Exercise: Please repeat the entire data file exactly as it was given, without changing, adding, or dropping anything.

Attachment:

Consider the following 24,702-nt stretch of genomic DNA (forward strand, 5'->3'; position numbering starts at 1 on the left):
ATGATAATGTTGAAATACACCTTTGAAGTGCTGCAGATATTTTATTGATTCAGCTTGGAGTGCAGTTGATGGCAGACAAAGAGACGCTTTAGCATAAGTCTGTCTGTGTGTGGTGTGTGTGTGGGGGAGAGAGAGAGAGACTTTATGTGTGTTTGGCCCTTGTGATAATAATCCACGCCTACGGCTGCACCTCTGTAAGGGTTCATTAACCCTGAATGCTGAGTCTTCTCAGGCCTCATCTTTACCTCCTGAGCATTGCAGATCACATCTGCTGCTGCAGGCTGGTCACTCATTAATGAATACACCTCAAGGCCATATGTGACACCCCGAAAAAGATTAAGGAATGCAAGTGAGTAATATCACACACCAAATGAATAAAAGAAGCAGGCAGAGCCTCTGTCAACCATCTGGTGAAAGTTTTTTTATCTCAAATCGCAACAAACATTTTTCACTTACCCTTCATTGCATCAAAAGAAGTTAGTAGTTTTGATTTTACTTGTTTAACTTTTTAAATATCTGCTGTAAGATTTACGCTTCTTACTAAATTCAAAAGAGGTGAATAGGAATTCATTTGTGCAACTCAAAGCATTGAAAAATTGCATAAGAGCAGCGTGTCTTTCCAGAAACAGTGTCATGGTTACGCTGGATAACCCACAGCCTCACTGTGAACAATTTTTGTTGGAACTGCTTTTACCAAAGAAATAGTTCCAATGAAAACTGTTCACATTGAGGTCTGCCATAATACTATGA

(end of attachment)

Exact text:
Consider the following 24,702-nt stretch of genomic DNA (forward strand, 5'->3'; position numbering starts at 1 on the left):
ATGATAATGTTGAAATACACCTTTGAAGTGCTGCAGATATTTTATTGATTCAGCTTGGAGTGCAGTTGATGGCAGACAAAGAGACGCTTTAGCATAAGTCTGTCTGTGTGTGGTGTGTGTGTGGGGGAGAGAGAGAGAGACTTTATGTGTGTTTGGCCCTTGTGATAATAATCCACGCCTACGGCTGCACCTCTGTAAGGGTTCATTAACCCTGAATGCTGAGTCTTCTCAGGCCTCATCTTTACCTCCTGAGCATTGCAGATCACATCTGCTGCTGCAGGCTGGTCACTCATTAATGAATACACCTCAAGGCCATATGTGACACCCCGAAAAAGATTAAGGAATGCAAGTGAGTAATATCACACACCAAATGAATAAAAGAAGCAGGCAGAGCCTCTGTCAACCATCTGGTGAAAGTTTTTTTATCTCAAATCGCAACAAACATTTTTCACTTACCCTTCATTGCATCAAAAGAAGTTAGTAGTTTTGATTTTACTTGTTTAACTTTTTAAATATCTGCTGTAAGATTTACGCTTCTTACTAAATTCAAAAGAGGTGAATAGGAATTCATTTGTGCAACTCAAAGCATTGAAAAATTGCATAAGAGCAGCGTGTCTTTCCAGAAACAGTGTCATGGTTACGCTGGATAACCCACAGCCTCACTGTGAACAATTTTTGTTGGAACTGCTTTTACCAAAGAAATAGTTCCAATGAAAACTGTTCACATTGAGGTCTGCCATAATACTATGA